It’s early June, sometime shortly after the sun has risen but before the city is really awake. You’ve just grabbed a hot coffee and some pastries from a bakery along the cobblestone road. You stop, listen to the birds chirp, smell the baguettes baking and take a bite of your white chocolate pistachio macaron as you stare at the Eiffel Tower.
That’s what it’s like to visit Paris, right?
Clearly I’ve never been. I’ve never even been to Europe. Maybe one day I will… Hopefully one day I will!
Whether you’ve lived out every 20-something-year old’s dream of backpacking through Europe or not, we can all still appreciate a good classic macaron.
In this case, we are specifically talking about white chocolate pistachio macarons (or if you prefer peppermint, I’ve got you covered there too).
Macarons are one of those desserts that we view as untouchable to make unless you are classically trained chef. And I won’t lie, they aren’t the easiest thing to make. But once you have a good base recipe and general technique, it’s not so hard.
The trickiest part is mixing it just right. Under mix or over mix and they just won’t come out right. Either too chewy and hard or don’t develop the signature feet. There are lots of ways to test if it’s mixed enough. Some people count the number of folds, some people know how long it should take for a blob to fall. I prefer the figure 8 test. Basically after roughly 40 folds, scoop up some of the batter onto your spatula. At is starts dripping off, try to make a figure 8 with the batter back into the bowl. Once you can make the 8 without the ribbon breaking, it’s done!
This particular recipe also calls for pistachio paste. You can buy it, though it’s easy (and probably cheaper) to make it yourself.
To make your own pistachio paste, simply put a few handfuls of shelled pistachios into a food processor. Add a little water at a time (I’m talking like 1 teaspoon) and blend until it reaches a paste consistency.
One last piece of advice I have is use a kitchen scale instead of measuring cups/spoons. I know… what a PAIN. Can’t I just scoop and measure then go? The short answer is, eh, not really. Trust me, as someone who wants cooking extravagant things to be as simple as possible I tried this a few times. The problem is that it just isn’t exact enough. Sometimes your flour might be packed more than others, cups slightly under filled or overfilled. Unfortunately, this could be just enough to sabotage your macarons. So while it might seem unnecessary, I promise this is the first major step towards success. You might even end up liking using a scale more. Maybe? I mean, you can try without a scale, but why risk it when you’re just one scale away from perfect macarons?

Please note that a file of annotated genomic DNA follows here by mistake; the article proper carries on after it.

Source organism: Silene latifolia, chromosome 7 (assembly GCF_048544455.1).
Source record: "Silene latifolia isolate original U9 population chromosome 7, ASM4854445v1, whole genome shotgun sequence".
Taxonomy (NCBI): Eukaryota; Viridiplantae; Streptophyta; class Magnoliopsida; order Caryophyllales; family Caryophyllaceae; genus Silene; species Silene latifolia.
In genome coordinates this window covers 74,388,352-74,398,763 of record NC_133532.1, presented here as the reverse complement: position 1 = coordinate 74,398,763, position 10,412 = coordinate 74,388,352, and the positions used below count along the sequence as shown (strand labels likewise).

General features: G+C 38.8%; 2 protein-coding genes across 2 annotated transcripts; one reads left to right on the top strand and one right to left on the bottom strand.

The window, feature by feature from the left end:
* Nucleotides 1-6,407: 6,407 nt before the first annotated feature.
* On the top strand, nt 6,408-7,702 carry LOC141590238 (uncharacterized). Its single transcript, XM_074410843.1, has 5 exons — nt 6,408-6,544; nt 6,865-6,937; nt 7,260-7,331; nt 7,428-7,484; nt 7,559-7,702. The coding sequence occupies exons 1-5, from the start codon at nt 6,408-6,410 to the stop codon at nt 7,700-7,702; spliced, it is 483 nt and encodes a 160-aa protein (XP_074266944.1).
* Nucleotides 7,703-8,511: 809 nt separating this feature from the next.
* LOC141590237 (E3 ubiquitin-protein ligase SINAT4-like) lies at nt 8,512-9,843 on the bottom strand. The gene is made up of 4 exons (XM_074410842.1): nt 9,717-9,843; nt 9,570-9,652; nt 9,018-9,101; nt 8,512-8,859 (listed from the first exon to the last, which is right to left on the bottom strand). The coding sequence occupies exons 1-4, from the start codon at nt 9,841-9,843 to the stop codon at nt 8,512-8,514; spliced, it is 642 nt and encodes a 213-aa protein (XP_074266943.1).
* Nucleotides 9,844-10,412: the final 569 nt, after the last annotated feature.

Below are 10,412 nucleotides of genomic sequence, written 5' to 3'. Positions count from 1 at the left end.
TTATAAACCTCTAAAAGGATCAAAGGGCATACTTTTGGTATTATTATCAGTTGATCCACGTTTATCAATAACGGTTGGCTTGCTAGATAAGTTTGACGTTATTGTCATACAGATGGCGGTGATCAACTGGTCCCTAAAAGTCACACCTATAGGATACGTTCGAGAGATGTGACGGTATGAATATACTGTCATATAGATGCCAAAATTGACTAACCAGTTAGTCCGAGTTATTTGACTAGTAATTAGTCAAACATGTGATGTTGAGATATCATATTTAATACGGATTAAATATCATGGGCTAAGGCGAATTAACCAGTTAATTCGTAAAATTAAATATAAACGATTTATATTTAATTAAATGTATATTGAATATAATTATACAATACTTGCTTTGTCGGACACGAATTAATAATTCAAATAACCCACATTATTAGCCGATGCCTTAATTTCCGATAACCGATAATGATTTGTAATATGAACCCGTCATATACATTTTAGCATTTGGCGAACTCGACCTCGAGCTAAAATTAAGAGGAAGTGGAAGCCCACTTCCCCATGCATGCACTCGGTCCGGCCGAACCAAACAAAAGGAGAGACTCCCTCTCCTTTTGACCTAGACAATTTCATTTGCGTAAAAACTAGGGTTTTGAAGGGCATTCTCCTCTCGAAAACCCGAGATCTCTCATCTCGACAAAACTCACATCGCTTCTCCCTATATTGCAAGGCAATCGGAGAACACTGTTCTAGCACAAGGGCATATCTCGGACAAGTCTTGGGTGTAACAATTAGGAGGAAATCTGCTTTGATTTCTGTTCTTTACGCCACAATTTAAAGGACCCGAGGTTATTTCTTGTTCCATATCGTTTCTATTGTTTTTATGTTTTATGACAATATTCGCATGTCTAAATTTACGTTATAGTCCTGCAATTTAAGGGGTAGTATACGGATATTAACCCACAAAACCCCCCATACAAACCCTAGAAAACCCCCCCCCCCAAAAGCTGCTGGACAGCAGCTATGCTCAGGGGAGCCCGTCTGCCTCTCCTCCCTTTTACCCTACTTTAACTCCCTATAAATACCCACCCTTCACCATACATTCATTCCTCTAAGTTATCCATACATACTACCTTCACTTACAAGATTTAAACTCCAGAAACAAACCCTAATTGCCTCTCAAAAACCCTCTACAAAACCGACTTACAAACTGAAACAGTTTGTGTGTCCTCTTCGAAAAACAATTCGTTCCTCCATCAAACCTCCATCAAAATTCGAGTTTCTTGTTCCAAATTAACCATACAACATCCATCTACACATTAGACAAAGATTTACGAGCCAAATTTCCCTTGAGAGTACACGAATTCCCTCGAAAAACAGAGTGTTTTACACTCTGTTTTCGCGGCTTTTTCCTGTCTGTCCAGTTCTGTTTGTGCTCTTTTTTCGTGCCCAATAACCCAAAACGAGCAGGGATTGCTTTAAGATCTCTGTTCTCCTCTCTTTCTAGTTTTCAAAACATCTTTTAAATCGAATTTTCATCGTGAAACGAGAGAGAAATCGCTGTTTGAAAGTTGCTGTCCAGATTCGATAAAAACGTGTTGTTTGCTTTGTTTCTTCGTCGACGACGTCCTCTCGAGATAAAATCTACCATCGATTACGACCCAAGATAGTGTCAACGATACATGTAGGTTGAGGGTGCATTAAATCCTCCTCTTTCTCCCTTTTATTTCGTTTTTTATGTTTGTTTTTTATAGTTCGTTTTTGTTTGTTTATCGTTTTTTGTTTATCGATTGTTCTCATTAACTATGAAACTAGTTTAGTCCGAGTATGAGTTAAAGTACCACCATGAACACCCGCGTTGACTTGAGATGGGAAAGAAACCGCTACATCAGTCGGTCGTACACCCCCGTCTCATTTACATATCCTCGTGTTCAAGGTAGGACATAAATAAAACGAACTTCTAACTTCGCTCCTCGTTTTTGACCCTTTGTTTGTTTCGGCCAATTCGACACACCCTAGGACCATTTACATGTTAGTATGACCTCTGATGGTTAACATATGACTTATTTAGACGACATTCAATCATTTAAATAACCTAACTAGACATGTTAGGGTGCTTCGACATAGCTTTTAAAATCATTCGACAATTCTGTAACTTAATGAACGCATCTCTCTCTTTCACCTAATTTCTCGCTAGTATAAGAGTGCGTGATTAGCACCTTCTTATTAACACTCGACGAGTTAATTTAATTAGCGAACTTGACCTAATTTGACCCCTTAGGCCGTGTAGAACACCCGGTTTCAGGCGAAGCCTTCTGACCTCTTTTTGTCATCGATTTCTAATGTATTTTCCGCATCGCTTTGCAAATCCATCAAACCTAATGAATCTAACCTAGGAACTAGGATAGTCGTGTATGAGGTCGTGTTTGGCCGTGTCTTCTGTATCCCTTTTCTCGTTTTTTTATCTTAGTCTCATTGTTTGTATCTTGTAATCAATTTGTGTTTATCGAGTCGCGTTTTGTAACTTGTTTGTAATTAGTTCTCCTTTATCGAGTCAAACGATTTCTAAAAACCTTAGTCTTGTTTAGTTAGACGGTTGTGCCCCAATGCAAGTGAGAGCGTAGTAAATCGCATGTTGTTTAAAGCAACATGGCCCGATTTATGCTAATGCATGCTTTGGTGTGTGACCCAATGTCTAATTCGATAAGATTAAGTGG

122 grams almond flour
62 grams powdered sugar
3 egg whites, at room temperature for 2 hours before you start working with them
50 grams granulated sugar
¼ teaspoon cream of tartar
green food coloring
100 grams heavy cream
250 grams white chocolate
2 tablespoons pistachio paste
green food coloring
1 cup chopped pistachios, to garnish
2 DoveWare Casserole Dishes
about 12 macarons
Prep Time: 1 hour 15 minutes
Cook Time: 15 minutes
1. In a large bowl, mix together the almond flour and powdered sugar.
2. Sift the mixture 3 times and set aside. Make sure to sift multiple times to ensure the macaron tops are smooth.
3. In a separate bowl, beat the egg whites at high speed using a hand or stand mixer until they start to get foamy.
4. Once foamy, add the cream of tartar. Keep beating until the eggs have reached shaving cream consistency.
5. Add the granulated sugar. Keep beating the eggs until the whites develop still peaks and are shiny, a few minutes.
6. Add in a few drops of green food coloring and again beat with the mixer until they are the desired color.
7. Put the almond flour mixture into the egg whites all at once. Fold it 40-50 times until it is incorporated, but not too liquidy. To test if it is done, scoop a glob onto your spoon. Drop it back into the bowl trying to make a figure 8. Once you can make an 8 without the ribbon breaking, the batter is done. DO NOT continue mixing.
8. Transfer the batter into a pastry bag or plastic sandwich bag, cutting off one of the corners to make about a half-inch opening.
9. Line your casserole dishes with parchment paper.
10. Pipe the batter into the casserole dishes making small blobs about an inch large. You should be able to fit about 12 in each dish. If you have extra batter, either save to make a second batch or pipe onto a parchment lined baking sheet.
11. Once the macaron shells are all piped, let them sit at room temperature for 30-45 minutes until they have developed their traditional feet and you can gently touch the top and feel a slight crust. They should not stick to your finger.
12. While they are resting, preheat the oven to 300℉. Bake for about 15 minutes.
13. Remove the dishes form the oven and allow the macarons to cool completely before you try to remove them. If they are not completely cool, the bottoms will stick and crack.
14. While the macaron shells cool, make the filling.
15. In a small microwave safe bowl, microwave the heavy cream for 45 seconds.
16. Stir in the white chocolate, pistachio paste, and green food coloring. Mix until the chocolate is fully melted.
17. Scoop the mixture into a piping bag or plastic sandwich bag, then place in the fridge to slightly harden for about 20 minutes.
18. Once the filling has firmed up a bit, go through all of your macaron shells and separate them into pairs that are roughly the same shape and size as each other. On one half, pipe a little bit of the filling, then gently place the other half on top. A little filling should be coming out of the edges. Roll the edges in the chopped pistachios to garnish.
19. Repeat filling and garnishing until all of the macarons are complete.